Via The Cut : On a very high-up floor of 1 World Trade Center on Thursday, a couple-hundred businesswomen came together at the Women’s Entrepreneur Festival to share their best-kept work secrets. Between panels and workshops, a lively keynote and cocktail hour, and a lavish lunch of wraps! and orzo! and ice cream!, the group discussed the sunny realities of what it’s like to be at the top, or at least somewhere vaguely near it.
I explained to two female entrepreneurs at lunch — one of PinkWisdom and another a content strategist — that the day’s jargon was a little foreign to a person like me, whose only relationship to business is nosily getting into other people’s. But all the talk of investments and seeding and the reality of being a bootstrapping entrepreneur made me feel mildly hopeful for the future of women changing the ratio. Why shouldn’t this terminology be more available to any woman who chooses to grab for it? Sharing openly and honestly and directly about what happens when women make it behind the closed doors that men have historically guarded like watchdogs was the theme of the day, and I came out wishing that even more women may someday join them.
Interested in starting a business? Or just curious to know what those people on Shark Tank must be thinking as they face those grumbling sharks? Here are seven of the most interesting insights from the conference.
Cybrids are the future. During her a.m. address, Erica Orange, EVP and COO of the Future Hunters, brought our attention to a new term that I’m quite sure very few of us had ever heard before. Cybrids are “cyber hybrids,” under-18-year-olds who learn how to swipe before they know how to crawl. Orange asserted that millennials are statistically risk-averse, and “as a whole were not entrepreneurial at all” (I might suggest that’s due to graduating college during an economic recession), but cybrids, Orange claimed, are interested in self-starting and will continue to be. As Orange put it, “cybrids are what are really going to shape the future.”
If you want to start a business, start small … At a panel of women business owners whose companies had grown from bare-bones to modest empires, Kate Whiting, CEO and founder of Educents, said the best thing to do when thinking about starting a new business is to “Take smaller chunks of what you want to do, then exceed those chunks.” That way, the thought of starting something doesn’t seem so daunting or overwhelming, and you’ll be happy to have exceeded your own expectations.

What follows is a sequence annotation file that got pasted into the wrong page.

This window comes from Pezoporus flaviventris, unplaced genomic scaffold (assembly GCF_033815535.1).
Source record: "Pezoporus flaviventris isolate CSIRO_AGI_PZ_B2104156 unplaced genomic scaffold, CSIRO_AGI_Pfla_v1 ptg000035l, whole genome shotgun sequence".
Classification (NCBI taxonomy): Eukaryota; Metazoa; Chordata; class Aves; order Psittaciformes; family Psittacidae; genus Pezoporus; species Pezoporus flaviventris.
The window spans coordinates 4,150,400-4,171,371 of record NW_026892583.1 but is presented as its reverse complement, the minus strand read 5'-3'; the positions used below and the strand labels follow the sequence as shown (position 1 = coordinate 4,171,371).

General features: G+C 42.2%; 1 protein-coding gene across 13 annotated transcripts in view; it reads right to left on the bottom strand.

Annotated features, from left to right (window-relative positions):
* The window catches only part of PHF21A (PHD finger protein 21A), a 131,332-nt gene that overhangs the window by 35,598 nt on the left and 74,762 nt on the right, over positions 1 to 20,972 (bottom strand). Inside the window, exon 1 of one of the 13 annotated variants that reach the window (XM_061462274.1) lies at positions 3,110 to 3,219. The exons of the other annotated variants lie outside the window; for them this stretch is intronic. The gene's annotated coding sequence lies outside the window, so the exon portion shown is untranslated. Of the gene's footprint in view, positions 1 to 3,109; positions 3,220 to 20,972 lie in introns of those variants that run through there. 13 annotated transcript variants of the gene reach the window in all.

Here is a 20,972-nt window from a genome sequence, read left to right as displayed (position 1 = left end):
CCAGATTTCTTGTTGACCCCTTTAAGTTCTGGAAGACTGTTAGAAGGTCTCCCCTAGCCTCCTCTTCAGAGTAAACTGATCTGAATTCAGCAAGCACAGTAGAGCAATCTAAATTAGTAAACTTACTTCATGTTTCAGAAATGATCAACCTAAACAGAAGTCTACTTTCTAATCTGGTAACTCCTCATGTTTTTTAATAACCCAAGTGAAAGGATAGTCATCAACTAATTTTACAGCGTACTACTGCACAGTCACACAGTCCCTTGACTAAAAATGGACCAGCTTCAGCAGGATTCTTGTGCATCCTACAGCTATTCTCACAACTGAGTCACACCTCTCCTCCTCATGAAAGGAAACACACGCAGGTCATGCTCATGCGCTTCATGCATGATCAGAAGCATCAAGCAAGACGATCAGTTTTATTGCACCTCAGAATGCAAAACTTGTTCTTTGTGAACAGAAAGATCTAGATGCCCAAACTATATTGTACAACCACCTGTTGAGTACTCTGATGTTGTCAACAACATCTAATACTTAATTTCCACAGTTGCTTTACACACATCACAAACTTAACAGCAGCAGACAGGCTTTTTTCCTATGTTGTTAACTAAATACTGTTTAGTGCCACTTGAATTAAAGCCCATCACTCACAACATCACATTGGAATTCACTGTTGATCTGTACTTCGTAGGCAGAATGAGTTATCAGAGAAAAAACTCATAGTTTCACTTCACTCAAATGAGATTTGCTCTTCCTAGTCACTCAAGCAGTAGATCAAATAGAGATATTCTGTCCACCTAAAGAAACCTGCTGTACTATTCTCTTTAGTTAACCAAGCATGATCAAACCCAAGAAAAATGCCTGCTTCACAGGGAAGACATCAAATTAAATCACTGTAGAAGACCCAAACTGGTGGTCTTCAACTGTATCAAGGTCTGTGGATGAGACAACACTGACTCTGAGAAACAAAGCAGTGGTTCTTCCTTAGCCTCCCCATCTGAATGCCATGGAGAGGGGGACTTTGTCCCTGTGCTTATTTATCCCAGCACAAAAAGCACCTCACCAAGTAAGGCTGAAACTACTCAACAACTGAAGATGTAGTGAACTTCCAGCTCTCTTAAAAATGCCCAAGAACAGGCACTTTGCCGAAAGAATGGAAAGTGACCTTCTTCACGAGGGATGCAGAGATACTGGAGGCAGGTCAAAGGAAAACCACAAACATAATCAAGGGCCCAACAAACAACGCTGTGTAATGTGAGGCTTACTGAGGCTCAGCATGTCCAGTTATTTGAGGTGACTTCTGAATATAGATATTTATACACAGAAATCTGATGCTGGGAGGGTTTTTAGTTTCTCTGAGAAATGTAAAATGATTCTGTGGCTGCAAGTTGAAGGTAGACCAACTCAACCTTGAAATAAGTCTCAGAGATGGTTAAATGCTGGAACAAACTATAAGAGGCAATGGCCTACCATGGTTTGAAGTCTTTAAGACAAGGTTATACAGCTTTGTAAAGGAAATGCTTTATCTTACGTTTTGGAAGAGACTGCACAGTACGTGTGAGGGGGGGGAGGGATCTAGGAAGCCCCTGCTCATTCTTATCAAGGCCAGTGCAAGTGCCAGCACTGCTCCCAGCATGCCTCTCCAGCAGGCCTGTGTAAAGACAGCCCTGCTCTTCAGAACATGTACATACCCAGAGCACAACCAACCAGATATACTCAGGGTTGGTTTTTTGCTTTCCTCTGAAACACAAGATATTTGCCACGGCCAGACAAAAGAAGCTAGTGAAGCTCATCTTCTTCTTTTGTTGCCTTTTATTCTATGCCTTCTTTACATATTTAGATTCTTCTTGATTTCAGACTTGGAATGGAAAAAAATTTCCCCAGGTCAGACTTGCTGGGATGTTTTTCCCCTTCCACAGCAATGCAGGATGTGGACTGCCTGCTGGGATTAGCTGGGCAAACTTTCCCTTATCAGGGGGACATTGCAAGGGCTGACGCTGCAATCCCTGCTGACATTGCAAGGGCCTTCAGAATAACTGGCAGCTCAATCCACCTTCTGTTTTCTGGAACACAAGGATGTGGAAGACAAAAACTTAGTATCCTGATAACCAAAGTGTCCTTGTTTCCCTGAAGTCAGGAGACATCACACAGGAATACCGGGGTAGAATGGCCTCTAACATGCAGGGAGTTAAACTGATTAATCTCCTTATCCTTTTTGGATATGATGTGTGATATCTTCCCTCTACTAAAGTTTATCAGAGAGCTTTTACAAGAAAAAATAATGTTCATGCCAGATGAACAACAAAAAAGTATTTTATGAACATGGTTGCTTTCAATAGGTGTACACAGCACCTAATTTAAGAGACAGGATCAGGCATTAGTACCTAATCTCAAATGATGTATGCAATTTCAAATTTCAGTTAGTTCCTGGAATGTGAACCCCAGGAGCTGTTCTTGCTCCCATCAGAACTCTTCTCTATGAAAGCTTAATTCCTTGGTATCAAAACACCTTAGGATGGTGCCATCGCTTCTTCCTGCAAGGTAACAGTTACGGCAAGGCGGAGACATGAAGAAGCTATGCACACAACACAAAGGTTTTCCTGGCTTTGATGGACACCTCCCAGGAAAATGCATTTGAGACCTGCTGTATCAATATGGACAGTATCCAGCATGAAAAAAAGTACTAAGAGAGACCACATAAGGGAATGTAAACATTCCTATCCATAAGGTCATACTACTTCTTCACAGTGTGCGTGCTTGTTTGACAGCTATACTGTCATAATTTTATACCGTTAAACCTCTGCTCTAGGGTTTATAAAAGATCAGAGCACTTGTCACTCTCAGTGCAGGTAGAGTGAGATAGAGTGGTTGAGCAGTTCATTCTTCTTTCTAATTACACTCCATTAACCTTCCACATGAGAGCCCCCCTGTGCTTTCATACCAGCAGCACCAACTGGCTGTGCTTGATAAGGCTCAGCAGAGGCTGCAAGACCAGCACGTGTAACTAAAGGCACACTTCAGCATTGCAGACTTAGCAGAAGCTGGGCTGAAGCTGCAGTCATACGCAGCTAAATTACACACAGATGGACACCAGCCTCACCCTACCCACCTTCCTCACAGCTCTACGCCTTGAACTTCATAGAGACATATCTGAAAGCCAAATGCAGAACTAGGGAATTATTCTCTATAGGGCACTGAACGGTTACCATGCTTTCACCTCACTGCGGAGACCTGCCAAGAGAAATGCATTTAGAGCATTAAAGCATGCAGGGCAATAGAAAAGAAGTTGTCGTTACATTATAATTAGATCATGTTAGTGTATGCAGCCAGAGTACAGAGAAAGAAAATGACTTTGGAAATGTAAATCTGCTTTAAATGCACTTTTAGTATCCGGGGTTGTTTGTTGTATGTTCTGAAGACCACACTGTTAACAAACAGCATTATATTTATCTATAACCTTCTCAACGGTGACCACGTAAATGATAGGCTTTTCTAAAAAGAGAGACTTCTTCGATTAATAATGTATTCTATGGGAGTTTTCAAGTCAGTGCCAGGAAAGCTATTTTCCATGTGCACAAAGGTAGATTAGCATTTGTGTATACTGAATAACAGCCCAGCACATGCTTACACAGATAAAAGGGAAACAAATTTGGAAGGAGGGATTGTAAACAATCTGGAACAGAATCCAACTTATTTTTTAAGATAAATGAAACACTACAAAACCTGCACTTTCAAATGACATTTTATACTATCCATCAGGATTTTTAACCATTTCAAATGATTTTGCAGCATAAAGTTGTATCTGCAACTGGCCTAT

… But it’s important to remember that “it’s very hard to come back from a bad culture.” As the British say, start as you mean to go on. If you start a business, Whiting added, it’s essential to have an understanding of how you want your business’s culture to operate right from the get-go: “[Culture] cannot be an afterthought.” Do you want your company to be hard-partying and freewheeling? Then it’ll probably stay that way forever. Are you caring and encouraging of your staff from the ground up? Then most employees will continue to feel that a long way down the line. While all members on the panel claimed it was a challenge to draw in great talent initially, once it happened, their businesses grew according to the culture they had set up from the start.
Accept that you don’t know everything. Beatriz Acevedo, founder and president of Mitu, explained that she was comfortable knowing that she was in the dark about some things. “I was Googling terms under the table that Google execs were throwing at me. It’s okay to not know,” she said at a panel on getting customers, users, and clients. “Give yourself permission to say, ‘I don’t know, but I will learn.’” To add to that, Diane Hessan, CEO of the Startup Institute, added, “The big skill to have is curiosity.”
Be able to sell your vision — not just to investors, but to everyone. This seems somewhat self-evident, but most of the information being transmitted at this event was from women expressing the importance of thoroughness of vision. In a world where female business owners are few (but growing in number), there is nothing more valuable than being aware of what you want to put forth into the world. Being steadfast can only help in communications to investors, consumers, and future employees. “But,” Courtney Nichols Gould, founder of SmartyPants, added, “you really need to be a good listener” and accepting of feedback and criticism when it applies, which is why …
Rejection is simply information. One of the bigger focuses of each of the panels was — refreshingly — how the women CEOs and bosses handled the emotional toll of being rejected by investors, particularly male investors who did not understand the value or place of their projects and products. Lisa Abeyta, a founder and CEO of APPCityLife, put it plainly that “rejection is simply information. Failure is data that tells us something didn’t work.” The important thing, instead of wallowing in being turned down for meetings or investors or anything, is to follow up and ask why.
Kim Kardashian and Sheryl Sandberg are two sides of the same coin. In the breakout sessions at the WeFestival, women were asked to consider questions like, “How important is it that your business is funded by a woman?” and “Is an entrepreneur born or bred?” One particularly interesting part of this thought experiment involved Kim Kardashian and Sheryl Sandberg. “When you think of a big female brand, which of the two do you think of?” This caused a bit of healthy debate in the room. But the point that came out of the exercise was that both women exist in the same spectrum, doing wildly different things with their businesses. Other big female brands the women thought of? Oprah. Martha. And Hillary (to resounding applause and hollering).